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US Drought Renews Debate on Biofuel

Competition for corn from ethanol is raising the cost of feeding pigs

Competition for corn from ethanol is raising the cost of feeding pigs

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This is the VOA Special English Agriculture Report.

American officials have sharply reduced their expectations for this year's corn and soybean crops. Farmers in the Midwest are struggling with record heat and the worst drought in many years.

The United States is the world's largest producer of corn and soybeans. Last Friday the Agriculture Department predicted that corn production would total 10.8 billion bushels this year. That was down seventeen percent from a prediction made just a month ago. And it was down thirteen percent from last year's level. The average yield per hectare could be the lowest in seventeen years.

At the same time, the government predicted that soybean production would be twelve percent lower than last year.

The price of maize, which Americans call corn, has hit record levels. Corn is a major part of animal feed, so the price of meat, milk and eggs is also expected to climb.

The United Nations Food and Agriculture Organization says average food prices worldwide rose six percent in July. The American drought was a big reason. Gawain Kripke is a food price expert with the anti-hunger group Oxfam America.

GAWAIN KRIPKE: "Because the U.S. is such a massive food producer and food exporter, the impacts of a drought in the United States are likely to trickle out all around the world."

The situation has renewed the fight between food and fuel. About forty percent of the nation's corn crop goes into making ethanol. The production process leaves some of that in a form that can be fed to animals. Still, at least one-fourth of the American corn crop is now made into fuel.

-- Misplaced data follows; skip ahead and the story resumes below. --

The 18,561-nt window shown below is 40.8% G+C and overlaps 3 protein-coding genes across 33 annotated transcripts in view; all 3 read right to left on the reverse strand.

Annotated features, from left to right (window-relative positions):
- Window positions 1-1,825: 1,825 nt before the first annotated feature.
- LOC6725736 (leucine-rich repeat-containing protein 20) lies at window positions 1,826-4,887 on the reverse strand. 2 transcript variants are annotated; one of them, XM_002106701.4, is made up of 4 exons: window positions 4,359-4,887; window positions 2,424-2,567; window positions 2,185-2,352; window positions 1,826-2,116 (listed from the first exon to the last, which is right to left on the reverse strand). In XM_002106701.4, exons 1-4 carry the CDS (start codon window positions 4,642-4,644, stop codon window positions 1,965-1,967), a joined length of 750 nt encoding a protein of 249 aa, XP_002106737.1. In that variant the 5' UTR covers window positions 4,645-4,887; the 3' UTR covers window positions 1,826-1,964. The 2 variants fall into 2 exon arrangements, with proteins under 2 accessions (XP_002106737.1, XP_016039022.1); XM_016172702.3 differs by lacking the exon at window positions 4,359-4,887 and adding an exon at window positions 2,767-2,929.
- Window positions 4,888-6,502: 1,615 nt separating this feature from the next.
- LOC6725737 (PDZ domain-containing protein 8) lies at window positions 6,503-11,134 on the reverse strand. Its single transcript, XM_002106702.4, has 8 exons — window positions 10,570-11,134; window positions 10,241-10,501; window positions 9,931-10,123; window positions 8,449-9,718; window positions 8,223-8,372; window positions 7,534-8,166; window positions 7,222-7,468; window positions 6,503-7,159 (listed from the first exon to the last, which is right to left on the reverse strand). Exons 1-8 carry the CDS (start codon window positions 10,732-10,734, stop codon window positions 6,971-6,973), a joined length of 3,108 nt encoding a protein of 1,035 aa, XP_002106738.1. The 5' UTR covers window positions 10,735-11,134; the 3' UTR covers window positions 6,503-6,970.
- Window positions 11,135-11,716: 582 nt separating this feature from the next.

The United States requires that part of its corn crop be used in the production of biofuels. The use of ethanol has grown as government requirements have increased. But the head of the FAO, writing in the Financial Times, called for "an immediate, temporary suspension" of that requirement. Jose Graziano da Silva said more of the American corn production could then be used as food or to feed animals.

The American livestock industry is also urging Congress to suspend the law that requires ethanol in gasoline. But corn farmer Alan Bennett says doing that would hurt his town.

ALAN BENNETT: "It could bankrupt the ethanol plant. It is a huge deal. This country relies on ethanol for ten percent of its fuel supply. Ethanol is good for America."

The growth of the ethanol industry and competition for corn have been helping parts of rural America that had been shrinking for years.

A two thousand five law requires automobile fuel to contain ethanol. This year, about fifty billion liters of ethanol will be added to gasoline. Economists say ethanol is one reason the price of corn is three times what it was before two thousand five.

At Quad County Corn Processors in Iowa, plant manager Delayne Johnson says his ethanol plant is helping produce more of America's fuel at home.

DELAYNE JOHNSON: "As we have domestically produced products, we have less dependency on the Middle East, where we have obviously spent money trying to defend that area."

And that's the VOA Special English Agriculture Report. I'm Jim Tedder.


Contributing: Mil Arcega and Steve Baragona

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